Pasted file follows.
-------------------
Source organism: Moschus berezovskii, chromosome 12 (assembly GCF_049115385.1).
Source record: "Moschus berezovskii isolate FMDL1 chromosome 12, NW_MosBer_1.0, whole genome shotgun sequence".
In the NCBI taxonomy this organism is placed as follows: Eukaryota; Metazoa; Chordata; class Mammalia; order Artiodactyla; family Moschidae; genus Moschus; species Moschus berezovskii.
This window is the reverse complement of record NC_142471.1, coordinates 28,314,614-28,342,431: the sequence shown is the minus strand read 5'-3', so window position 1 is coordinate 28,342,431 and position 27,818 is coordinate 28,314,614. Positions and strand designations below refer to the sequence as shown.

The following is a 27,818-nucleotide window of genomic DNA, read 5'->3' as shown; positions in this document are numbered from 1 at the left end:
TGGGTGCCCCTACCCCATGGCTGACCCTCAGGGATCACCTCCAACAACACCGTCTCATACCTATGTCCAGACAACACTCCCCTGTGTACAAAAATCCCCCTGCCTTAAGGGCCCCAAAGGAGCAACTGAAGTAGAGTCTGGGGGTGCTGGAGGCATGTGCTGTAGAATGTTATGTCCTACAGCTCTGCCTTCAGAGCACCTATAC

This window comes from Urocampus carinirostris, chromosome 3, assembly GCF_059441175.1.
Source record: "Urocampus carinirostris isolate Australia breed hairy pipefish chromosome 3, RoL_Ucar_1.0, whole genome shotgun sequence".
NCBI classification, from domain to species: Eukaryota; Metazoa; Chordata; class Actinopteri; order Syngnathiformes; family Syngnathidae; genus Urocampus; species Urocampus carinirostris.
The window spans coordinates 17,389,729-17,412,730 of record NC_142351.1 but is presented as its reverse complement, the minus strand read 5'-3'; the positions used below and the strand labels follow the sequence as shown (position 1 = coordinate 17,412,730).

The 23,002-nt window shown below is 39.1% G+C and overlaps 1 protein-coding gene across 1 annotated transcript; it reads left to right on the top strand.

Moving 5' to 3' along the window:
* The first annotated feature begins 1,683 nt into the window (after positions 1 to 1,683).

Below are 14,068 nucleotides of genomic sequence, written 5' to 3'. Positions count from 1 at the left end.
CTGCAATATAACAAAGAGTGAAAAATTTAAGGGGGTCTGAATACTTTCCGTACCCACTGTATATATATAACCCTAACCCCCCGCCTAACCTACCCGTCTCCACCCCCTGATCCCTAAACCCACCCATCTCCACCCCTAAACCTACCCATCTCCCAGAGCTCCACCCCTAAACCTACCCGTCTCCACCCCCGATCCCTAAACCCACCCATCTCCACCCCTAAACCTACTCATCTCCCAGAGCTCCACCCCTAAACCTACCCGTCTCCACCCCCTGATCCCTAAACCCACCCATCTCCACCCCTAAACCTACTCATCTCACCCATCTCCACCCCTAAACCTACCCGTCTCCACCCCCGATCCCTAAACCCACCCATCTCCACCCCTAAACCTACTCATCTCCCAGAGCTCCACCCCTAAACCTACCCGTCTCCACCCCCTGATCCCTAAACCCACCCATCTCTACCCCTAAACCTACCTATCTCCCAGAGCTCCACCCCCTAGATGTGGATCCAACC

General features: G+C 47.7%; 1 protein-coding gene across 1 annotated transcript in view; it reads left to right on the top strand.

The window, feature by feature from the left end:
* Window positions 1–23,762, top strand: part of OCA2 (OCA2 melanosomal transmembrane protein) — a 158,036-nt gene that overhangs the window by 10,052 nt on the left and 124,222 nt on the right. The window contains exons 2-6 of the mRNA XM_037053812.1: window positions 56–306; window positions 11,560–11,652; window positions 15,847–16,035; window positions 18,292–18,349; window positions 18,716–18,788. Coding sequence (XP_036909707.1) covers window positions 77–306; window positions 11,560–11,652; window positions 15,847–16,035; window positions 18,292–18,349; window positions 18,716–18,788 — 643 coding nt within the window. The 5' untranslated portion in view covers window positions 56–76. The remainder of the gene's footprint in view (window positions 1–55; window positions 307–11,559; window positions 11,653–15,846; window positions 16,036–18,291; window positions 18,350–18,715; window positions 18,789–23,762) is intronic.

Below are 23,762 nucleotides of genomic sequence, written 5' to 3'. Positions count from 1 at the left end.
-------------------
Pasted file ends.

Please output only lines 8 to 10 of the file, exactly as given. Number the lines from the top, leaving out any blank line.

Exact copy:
Source record: "Urocampus carinirostris isolate Australia breed hairy pipefish chromosome 3, RoL_Ucar_1.0, whole genome shotgun sequence".
NCBI classification, from domain to species: Eukaryota; Metazoa; Chordata; class Actinopteri; order Syngnathiformes; family Syngnathidae; genus Urocampus; species Urocampus carinirostris.
The window spans coordinates 17,389,729-17,412,730 of record NC_142351.1 but is presented as its reverse complement, the minus strand read 5'-3'; the positions used below and the strand labels follow the sequence as shown (position 1 = coordinate 17,412,730).